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Watch this video and see some of Scotland's remarkable wildlife, from timourous red squirrels to playful dolphins.
Great Scottish wildlife

See some of Scotland's remarkable wildlife, from timourous red squirrels to playful dolphins.

  • a speckled bird calling with its beak open
    The corncrake (image courtesy of RSPB/ Andy Hay - rspb-images.com)
  • A large bird or prey in flight preparing to land at its nest
    An osprey lands at its eyrie (image courtesy of RSPB/ Chris Gomersall - rspb-images.com)
  • Puffins peruse their surroundings from a rock in the Outer Hebrides © Maramedia
    Puffins gather in the Outer Hebrides © Maramedia
  • A red deer stag at the Highland Wildlife Park, Kingussie, Highlands
    A red deer stag at the Highland Wildlife Park, Highlands
  • A seal pub relaxes on the sand © Maramedia
    Seal pup © Maramedia

The diversity of the Scottish landscape, with its thousands of miles of coastline, beautiful mountains and expansive forests and glens, is a real haven for wildlife.

From migrating seabirds to the autumnal stag rut, there is an abundance of wildlife to enjoy throughout the year. Each Scottish season offers different opportunities to experience these wonderful animals.


Spring sees large numbers of wildlife making a welcome return to Scotland to breed.

Ospreys make their way back from southern climes around Africa during late March and April (leaving again in August and September), and can be spotted both in the Highlands and the Scottish Borders.

Meanwhile, male capercaillies, Scotland’s rarest grouse, gather at traditional breeding sites, known as leks, throughout the areas of Caledonian pine forest, particularly within the Cairngorms National Park. They woo the females with a distinctive call that cannot be heard by humans.

Seabird colonies come alive with thousands of seabirds during springtime, and the areas around Noss in Shetland and the Bass Rock, off East Lothian are key colonies. Species to look out for include gannets, fulmers and guillemots. The Isle of May in the Firth of Forth and and St Abb’s Head off the Scottish Borders coast also welcome thousands of razorbills and puffins every year.


Thousands of pairs of breeding wading birds, including the lapwing can be found in the machair of the Outer Hebrides, around Barra and Uist.


Head for ‘Scotland’s dolphin coast’ on the Moray Firth and take a boat tour to spot bottlenose dolphins pursuing fish shoals.

Over on the west coast, minke whales can be found around the Isle of Mull and the Hebrides, with orcas regularly spotted in the Minches. Further north in the waters off Shetland, humpback whales can be found playing close to the shore.

Also on the west coast, the endangered corncrake, identified by a rasping cry, is often spotted around the island of Coll and the Western Isles.

Back on the mainland, look out for red squirrel litters, red deer calving and osprey chicks during the summer months. Speyside and Perthshire are key areas where these newborns can be found.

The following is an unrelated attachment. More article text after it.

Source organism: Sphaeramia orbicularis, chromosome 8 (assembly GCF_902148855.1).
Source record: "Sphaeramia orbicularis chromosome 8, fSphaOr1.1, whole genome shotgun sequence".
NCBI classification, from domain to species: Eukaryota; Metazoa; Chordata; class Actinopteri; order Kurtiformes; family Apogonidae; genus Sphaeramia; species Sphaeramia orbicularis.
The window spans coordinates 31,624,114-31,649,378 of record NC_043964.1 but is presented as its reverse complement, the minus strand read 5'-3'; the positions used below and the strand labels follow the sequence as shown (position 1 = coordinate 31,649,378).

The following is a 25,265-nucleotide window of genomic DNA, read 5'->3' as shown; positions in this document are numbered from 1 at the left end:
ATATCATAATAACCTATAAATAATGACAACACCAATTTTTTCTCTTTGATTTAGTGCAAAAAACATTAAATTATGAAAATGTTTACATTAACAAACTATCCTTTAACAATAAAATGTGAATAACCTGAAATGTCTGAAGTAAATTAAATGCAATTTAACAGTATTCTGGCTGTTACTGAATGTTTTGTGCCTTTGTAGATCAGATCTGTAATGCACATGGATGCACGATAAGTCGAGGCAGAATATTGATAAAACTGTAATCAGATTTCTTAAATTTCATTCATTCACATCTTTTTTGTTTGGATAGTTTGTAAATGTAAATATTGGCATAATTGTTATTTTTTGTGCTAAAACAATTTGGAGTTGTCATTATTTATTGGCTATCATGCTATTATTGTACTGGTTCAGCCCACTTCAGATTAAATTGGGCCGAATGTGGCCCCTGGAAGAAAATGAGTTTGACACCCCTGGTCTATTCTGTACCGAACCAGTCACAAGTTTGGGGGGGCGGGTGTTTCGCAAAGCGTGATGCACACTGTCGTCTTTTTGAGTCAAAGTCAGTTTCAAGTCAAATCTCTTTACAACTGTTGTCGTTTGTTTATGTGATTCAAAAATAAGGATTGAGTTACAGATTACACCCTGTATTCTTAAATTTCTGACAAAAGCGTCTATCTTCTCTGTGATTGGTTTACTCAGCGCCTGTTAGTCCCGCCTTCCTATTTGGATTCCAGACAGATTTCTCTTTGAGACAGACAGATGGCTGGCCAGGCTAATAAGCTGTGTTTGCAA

Follow the progress of osprey chicks via webcam at the RSPB Loch Garten nature reserve.


From wildlife migration to the transforming colour of the land, a real sense of change sweeps across Scotland’s natural environment in autumn.

One of nature’s most fascinating sights is the autumnal red deer rut, is when stags battle it out to mate with their female counterparts (hinds). It is a loud and often violent ritual which sees stags lock antlers and the strongest stag may breed successfully with up to 20 different hinds in one year. Key areas where this can be witnessed are the Hebridean islands of Jura and Rum, Highland Perthshire and the Galloway hills.

Also in Dumfries & Galloway, the salt marshes and mud flats of the Solway Coast are where an entire breeding population of barnacle geese which number up to 25,000 congregate. Look out for Icelandic whooper swans and pink-footed geese at nature reserves in Caerlaverock and Mersehead.


Look out for the fur-coated seal pups that nestle beside the adults by the shores around Oronsay and the Monach Isles on the west coast.


From the bitterness of the snow-swept Arctic Cairngorm plateau to the milder south-western coastline, Scotland’s winter climate is diverse.

The mountains of the Highlands are home to one of the hardiest birds in Scotland. Reflecting its winter habitat, the plumage of the ptarmigan is completely white. In the region’s glens and forests, the courting season begins for red squirrels and wildcats have a very distinctive screeching mating call which can often be heard on still nights.

In the Cairngorms in particular, reindeer can be spotted who start to shed their antlers at this time.

At lower levels across Scotland, specifically around Spey Bay, the Montrose Basin and around the Solway Firth, huge numbers of geese, swans and ducks can be found. During January and February, look out for the impressive sight of courting ducks including mergansers, goldeneye and eider.


Towards the end of winter, mountain hares moult their white camouflage winter coat to reveal a brown coat for spring.

For more information about where to view wildlife in Scotland, visit Wild Scotland and the Scottish Seabird Centre.